Tag Archives: judicial ethics

Morning Ethics Warm-Up, 7/2/2018: Bad Neighbors And Bad Journalism

Good Morning…

1. Ah, now THAT’S the ol’ Spirit of 1776!  In a subdivision near Sterling Heights in Chesterfield, Michigan,  a resident sent an anonymous letter to other residents, threatening  to take dire measures against them if they set off fireworks after 9 PM  this week. Here’s the letter…

Yikes.

I’m presuming that the real spirit of 1776 still breathes deeply in this nation, and that the reaction of the recipients of that letter will be to make certain that the noisiest fireworks possible are exploding every second during the time they are permitted to be by law, from the start of the week to the end. The neighbor is a coward, a jerk and a bully, and his bluff must be called as a matter of justice and honor. (Pointer: HLN)

2. Nah, the mainstream news media isn’t biased! In an absolutely correct and justified editorial note, Fox News’ Chris Wallace excoriated media outlets on “Fox News Sunday” for attempting to connect President Donald Trump to the newsroom shooting at Capital Gazette in Maryland. (This will, of course, be called an example of Fox News pro-Trump toadying by those same media outlets.) This was indeed one of the most transparent recent episodes of fake news peddling by CNN, Reuters and others in the mainstream media, who worked hard to make the case that the killer of five was motivated by the President’s repeated accusation that the media is “the enemy of the people.” We now know that the shooter swore that he would kill the Capital Gazette writer whom he targeted in the attack years ago, when everyone assumed that Hillary was going to be the next President. Continue reading

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The SCOTUS Ruling In Trump v. Hawaii [UPDATED]

The Supreme Court properly and ethically  killed the burgeoning liberal judicial theory that different Presidents have different restrictions on how they can exercise established Presidential powers. The majority in in the just announced decision in Trump v. Hawaii conclusively struck down a Hawaii judge’s ruling that Trump’s hostile comments about Muslims on the campaign trail rendered his travel restrictions unconstitutional, while a similar measure ordered by a nice President for the right intuited reasons would be presumably acceptable. This seemingly partisan ruling required substituting mind-reading for the President’s stated reasons for the Executive Order, and would have established a terrible precedent in a number of areas.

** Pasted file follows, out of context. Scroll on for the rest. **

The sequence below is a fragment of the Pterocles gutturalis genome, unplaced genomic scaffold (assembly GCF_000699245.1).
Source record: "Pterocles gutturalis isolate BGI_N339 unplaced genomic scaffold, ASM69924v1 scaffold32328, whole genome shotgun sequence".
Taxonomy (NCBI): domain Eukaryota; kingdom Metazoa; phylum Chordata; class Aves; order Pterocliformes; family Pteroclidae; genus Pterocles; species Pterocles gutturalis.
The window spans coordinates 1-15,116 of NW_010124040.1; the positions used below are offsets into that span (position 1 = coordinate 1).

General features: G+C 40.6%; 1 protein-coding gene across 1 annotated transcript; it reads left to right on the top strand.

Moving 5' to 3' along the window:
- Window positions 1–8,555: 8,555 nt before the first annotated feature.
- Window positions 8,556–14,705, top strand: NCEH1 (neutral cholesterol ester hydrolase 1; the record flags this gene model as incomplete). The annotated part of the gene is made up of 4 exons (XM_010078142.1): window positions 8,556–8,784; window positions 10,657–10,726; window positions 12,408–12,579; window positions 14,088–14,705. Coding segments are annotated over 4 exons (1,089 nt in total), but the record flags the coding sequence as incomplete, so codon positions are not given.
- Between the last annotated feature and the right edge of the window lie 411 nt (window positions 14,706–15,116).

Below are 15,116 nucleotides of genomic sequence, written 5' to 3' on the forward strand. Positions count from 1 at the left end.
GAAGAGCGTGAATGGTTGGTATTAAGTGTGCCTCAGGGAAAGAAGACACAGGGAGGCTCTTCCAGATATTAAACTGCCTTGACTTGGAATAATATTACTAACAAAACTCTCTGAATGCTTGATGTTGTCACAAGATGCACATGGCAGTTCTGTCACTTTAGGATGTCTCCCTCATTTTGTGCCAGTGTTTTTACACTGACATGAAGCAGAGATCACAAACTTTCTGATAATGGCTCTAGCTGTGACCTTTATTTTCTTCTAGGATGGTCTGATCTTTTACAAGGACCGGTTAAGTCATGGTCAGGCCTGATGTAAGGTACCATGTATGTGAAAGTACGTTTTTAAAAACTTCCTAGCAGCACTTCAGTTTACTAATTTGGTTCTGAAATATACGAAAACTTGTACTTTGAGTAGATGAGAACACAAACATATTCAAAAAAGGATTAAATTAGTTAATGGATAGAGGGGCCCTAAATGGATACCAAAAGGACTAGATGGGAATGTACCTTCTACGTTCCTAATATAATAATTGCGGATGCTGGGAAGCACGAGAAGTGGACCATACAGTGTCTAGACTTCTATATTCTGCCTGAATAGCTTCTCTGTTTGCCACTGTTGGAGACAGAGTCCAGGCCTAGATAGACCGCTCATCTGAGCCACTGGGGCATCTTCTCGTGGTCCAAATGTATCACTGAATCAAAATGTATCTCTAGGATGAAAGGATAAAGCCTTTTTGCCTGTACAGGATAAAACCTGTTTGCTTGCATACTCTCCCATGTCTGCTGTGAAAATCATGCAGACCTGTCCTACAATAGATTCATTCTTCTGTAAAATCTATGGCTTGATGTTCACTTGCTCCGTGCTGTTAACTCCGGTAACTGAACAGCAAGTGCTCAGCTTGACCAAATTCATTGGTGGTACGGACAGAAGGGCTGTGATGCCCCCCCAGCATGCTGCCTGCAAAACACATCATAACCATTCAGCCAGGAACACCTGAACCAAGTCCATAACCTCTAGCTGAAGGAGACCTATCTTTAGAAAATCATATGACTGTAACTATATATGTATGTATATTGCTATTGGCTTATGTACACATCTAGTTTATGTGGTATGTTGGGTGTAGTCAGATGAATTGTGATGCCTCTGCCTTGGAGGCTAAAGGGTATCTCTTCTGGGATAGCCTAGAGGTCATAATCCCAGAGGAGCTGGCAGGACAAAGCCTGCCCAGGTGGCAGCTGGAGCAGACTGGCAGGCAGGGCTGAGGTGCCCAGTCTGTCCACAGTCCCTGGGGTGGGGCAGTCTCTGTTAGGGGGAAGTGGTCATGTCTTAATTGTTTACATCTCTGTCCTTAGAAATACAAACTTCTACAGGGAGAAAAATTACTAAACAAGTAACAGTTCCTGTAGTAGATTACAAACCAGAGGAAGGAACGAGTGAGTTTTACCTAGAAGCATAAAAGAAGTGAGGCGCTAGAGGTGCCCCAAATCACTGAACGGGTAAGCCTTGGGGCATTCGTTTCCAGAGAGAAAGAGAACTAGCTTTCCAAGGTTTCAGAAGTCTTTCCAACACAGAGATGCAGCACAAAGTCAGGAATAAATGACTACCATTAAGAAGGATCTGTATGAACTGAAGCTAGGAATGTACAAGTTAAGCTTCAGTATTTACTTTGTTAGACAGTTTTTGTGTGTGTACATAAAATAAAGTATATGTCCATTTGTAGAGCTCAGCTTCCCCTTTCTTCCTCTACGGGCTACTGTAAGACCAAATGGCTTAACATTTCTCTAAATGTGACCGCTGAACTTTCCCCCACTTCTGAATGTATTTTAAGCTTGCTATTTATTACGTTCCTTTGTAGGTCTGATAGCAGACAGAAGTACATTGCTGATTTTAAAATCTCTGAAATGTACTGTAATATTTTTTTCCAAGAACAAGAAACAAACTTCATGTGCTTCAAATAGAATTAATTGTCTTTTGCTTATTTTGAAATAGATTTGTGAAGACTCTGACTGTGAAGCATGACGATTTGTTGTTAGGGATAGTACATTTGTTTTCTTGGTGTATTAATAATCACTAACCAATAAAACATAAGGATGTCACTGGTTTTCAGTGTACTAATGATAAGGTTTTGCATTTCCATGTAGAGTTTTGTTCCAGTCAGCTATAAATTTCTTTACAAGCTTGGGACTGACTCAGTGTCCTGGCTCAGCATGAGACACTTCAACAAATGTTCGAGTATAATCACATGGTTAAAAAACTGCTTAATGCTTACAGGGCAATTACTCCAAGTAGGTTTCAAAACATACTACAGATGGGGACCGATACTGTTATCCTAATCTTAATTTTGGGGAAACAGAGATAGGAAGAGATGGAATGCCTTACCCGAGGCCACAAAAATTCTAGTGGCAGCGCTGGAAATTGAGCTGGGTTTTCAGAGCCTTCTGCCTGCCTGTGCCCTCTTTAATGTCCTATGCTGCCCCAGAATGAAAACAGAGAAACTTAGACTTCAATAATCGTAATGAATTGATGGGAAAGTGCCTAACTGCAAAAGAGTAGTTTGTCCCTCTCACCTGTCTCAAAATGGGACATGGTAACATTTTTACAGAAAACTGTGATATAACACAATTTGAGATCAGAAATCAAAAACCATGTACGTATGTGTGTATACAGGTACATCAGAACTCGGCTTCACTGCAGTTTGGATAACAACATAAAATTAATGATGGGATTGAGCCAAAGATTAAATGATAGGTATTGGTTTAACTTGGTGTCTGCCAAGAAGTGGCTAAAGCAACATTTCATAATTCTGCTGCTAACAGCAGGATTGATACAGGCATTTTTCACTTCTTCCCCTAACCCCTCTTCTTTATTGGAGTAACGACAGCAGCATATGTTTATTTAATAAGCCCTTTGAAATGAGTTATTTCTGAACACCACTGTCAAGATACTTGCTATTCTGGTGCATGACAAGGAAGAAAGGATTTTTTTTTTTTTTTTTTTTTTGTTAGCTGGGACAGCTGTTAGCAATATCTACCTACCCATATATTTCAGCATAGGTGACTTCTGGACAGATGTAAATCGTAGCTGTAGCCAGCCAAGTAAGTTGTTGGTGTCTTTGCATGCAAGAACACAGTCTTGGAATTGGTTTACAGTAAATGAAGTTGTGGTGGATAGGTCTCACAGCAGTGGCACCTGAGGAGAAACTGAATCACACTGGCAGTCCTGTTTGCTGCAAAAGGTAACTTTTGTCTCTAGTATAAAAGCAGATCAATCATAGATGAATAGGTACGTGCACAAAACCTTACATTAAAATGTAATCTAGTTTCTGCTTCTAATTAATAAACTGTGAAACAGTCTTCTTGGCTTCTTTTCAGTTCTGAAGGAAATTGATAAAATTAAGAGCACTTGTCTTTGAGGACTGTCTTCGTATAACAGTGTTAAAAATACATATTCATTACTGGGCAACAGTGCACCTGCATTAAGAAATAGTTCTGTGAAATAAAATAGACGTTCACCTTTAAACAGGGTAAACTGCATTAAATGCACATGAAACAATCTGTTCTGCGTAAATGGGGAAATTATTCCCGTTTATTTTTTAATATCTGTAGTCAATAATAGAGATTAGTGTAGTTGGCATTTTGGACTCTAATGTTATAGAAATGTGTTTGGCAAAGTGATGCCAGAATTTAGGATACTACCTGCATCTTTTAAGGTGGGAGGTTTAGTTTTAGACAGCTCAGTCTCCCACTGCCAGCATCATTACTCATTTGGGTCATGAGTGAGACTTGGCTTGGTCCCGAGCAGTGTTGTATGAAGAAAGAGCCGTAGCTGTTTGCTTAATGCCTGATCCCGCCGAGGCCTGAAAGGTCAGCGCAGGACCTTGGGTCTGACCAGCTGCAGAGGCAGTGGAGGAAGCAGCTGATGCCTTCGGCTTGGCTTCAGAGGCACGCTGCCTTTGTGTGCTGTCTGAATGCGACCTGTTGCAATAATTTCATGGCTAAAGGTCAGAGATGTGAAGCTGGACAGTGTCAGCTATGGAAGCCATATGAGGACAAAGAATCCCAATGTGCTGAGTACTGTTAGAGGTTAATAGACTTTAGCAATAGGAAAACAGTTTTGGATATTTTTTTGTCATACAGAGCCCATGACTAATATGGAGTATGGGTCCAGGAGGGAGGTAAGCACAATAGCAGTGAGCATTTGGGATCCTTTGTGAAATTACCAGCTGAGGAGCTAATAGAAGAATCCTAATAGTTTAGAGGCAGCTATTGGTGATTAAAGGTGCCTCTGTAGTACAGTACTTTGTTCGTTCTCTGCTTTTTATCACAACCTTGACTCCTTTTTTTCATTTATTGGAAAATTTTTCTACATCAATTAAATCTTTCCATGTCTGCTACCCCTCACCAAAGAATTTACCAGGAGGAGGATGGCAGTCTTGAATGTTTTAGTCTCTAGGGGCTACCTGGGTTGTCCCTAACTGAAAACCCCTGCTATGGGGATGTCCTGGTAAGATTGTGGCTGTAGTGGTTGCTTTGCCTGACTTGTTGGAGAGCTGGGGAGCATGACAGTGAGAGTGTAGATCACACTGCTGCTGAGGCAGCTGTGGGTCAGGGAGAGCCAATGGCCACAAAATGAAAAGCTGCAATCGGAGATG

Sadly, this was another 5-4 ruling where the Court seemed to divide along ideological lines. However, since it seems clear that the five conservatives would have ruled the same way no matter which party’s President had issued the order, while the liberal bloc was indulging “the resistance” with a “Trump is special” approach, only one side of the political divide appears to have left integrity and and objectivity in their spare robes. Many, many commentators around the web have noted that this should have been a 9-0 decision, and that the political bias of the Hawaii decision was flagrant from the start. I agree. The President’s authority in this area is clear and unambiguous.

Writing for the majority, Chief Justice John Roberts wrote that the government “has set forth a sufficient national security justification” for its action. “We express no view on the soundness of the policy,” Roberts added.

More, from the holding: Continue reading

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Morning Ethics Warm-Up, 4/4/2018: Baseball Lies, A Presidential High Crime, And A Judge Makes A Panty Raid

Wake Up!

1 Fake history, baseball style. Broadcasts of Red Sox games from Fenway Park in Boston refer to “the Pesky Pole,” the official name of the tall, yellow foul pole in right field. It is named in honer of the late Johnny Pesky, who also is honored in a statue outside the park—it featured him and his team mates and longtime friends, Ted Williams, Dom DiMaggio, and Bobby Doerr. Pesky, with a couple of brief interruptions,was a Red Sox lifer, beginning with his 1942 rookie season, and ending with his death several years ago as an honorary coach. In between, he was Sox minor league manager, the big team’s manager, a hitting coach and a broadcaster.

The Pesky Pole got its name because the notoriously power-free shortstop reputedly hit several of the few he managed to slug in his career by knocking a pitch  around the marker, which arose from  what is now the shortest foul line in baseball. The  low Fenway right field fence veers sharply out from there to over 400 feet, so such homers are considered, and indeed are, lucky flukes. During his brief and undistinguished tenure as a Red Sox radio color man, former Red Sox pitching ace Mel Parnell repeatedly told the story about how Johnny won a game for Mel in 1948 with a pole-shot. This tale led directly to the team officially naming the pole on September 27, 2006, on Pesky’s 87th birthday, with a commemorative plaque placed at its base and everything.

Afterwards, and not before, someone actually checked the game records. Pesky never hit the home run  described by Parnell. He only hit six home runs in Fenway at all, and nobody knows how many hit the pole, looped around the pole, or even went to right field. (Pop-ups hit by Punch-and-Judy hitting shortstops sometimes landed in the screen over the left field wall for home runs, as the cursed Bucky Dent can attest.) Nevertheless, the fake history is in place: the Pesky Pole is named that because Johnny Pesky hit a famous home run off of it, or was famous for looping cheap homers around it, or something.